According to the conditions set forth by USMCA, a trader is anyone with the intention and ability to trade goods or services in Canada. The word used is ‘substantial trade,’ that means that the business’s trade in Canada, Mexico or the US must amount to 50 percent or more of its total trade.
This is not to be confused with Investor work permit though, which we will discuss later. A trader work permit is for people who are actively “doing business”, i.e., continuously providing goods via a parent, branch, affiliate or subsidiary within Canada, US or Mexico.
Furthermore, the person looking to seek a trade visa for Canada must be in a supervisory capacity, i.e., must direct, control and guide employees. They must not partake in any hands-on activities. This isn’t the same as an investor, but executives may fall under this category. First-line supervisors aren’t eligible for this permit either.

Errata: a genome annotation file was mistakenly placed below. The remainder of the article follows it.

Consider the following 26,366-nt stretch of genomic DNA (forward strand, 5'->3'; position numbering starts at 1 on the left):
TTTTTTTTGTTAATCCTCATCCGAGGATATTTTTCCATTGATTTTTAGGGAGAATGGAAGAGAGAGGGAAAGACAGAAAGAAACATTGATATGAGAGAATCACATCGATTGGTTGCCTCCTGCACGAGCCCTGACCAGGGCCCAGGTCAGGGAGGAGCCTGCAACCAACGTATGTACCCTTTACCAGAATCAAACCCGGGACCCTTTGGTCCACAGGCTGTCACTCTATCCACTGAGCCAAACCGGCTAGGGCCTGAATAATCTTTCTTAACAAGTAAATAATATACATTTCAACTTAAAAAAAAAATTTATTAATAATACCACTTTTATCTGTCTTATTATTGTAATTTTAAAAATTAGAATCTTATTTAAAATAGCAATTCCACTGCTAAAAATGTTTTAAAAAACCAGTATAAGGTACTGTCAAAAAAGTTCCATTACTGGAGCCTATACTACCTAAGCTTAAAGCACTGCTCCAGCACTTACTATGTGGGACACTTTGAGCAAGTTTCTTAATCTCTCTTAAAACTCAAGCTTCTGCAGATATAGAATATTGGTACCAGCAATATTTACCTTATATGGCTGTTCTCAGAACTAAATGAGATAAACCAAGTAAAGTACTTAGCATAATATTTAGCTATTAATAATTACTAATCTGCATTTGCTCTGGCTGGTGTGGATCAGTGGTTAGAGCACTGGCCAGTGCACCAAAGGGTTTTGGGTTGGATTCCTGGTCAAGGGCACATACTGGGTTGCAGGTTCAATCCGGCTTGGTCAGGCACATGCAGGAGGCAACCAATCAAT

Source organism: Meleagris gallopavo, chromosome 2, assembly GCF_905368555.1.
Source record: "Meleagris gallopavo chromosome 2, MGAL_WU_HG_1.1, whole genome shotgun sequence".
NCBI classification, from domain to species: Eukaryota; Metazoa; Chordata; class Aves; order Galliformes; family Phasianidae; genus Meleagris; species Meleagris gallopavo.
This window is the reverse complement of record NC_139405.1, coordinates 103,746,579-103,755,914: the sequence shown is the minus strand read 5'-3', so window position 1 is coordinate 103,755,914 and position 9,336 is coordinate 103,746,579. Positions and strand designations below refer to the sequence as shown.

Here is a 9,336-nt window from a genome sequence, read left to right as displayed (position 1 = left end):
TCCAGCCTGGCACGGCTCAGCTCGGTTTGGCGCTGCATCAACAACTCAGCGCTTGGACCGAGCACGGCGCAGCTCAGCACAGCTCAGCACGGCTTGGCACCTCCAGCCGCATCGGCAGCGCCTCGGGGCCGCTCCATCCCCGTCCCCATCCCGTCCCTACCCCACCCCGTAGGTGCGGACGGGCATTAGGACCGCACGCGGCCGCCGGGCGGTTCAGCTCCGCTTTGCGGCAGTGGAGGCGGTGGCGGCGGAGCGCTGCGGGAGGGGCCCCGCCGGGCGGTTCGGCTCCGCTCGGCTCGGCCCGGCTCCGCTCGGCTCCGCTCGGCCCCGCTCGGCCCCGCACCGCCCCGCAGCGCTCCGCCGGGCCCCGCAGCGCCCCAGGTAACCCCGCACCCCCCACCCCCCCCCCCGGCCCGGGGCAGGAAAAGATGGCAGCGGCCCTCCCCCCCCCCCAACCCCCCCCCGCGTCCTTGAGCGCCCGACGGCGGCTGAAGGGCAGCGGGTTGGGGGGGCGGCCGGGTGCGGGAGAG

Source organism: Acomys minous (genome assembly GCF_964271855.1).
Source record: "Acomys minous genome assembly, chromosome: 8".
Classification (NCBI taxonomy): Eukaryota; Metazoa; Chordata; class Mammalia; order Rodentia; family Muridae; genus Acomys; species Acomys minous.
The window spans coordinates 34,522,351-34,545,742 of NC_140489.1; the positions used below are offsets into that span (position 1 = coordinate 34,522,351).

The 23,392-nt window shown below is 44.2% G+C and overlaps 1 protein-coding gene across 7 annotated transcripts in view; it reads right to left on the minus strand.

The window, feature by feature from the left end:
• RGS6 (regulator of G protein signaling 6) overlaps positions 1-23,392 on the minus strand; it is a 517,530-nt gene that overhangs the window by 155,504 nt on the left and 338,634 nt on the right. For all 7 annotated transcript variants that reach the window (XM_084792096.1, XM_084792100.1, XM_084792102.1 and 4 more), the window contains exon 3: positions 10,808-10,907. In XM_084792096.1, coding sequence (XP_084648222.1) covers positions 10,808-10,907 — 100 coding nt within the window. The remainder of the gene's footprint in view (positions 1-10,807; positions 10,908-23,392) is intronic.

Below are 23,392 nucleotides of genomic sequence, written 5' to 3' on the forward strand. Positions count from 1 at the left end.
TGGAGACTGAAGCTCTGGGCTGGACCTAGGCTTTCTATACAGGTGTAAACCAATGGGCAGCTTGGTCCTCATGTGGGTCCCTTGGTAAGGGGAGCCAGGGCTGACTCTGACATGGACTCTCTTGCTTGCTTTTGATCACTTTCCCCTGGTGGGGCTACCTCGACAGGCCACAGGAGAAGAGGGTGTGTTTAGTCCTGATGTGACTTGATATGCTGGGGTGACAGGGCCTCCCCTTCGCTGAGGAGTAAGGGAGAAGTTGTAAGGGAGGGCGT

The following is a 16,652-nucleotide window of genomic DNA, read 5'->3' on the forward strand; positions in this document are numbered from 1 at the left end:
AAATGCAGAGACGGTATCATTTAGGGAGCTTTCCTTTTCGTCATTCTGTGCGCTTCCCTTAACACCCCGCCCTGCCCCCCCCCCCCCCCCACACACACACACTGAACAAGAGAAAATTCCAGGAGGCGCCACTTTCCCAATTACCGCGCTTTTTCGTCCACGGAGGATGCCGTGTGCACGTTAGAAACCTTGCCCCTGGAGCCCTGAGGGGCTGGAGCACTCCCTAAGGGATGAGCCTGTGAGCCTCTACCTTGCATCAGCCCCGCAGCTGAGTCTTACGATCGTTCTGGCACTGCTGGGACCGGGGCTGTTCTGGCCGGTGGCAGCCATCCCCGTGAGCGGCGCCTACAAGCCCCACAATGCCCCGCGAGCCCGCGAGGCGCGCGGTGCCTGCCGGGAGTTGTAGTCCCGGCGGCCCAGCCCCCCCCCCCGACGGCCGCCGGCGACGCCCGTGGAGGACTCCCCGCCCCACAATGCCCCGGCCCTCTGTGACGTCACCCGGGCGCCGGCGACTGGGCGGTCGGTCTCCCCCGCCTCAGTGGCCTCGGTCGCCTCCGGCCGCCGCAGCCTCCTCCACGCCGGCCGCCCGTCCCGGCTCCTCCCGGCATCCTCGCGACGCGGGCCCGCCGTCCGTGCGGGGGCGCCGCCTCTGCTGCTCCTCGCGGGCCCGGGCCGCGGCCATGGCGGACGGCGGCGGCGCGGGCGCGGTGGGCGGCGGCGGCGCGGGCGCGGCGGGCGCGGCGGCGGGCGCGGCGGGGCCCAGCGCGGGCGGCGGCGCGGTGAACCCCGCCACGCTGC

Some requirements set forth by the USMCA include:
- A U.S. or Mexican citizenship
- The business itself must employ a U.S. or Mexican majority
- Major activity of the business must be trade of goods or services
- The principle trade areas must be within Canada, U.S. or Mexico
- The transferee’s position must be supervisory, executive or should involve essential skills
In order to apply for a business work permit in Canada, the government of Canada suggests that you should apply just as you would for a visa through a visa office.
Learn more about eligibility requirements for Trader Work Permit.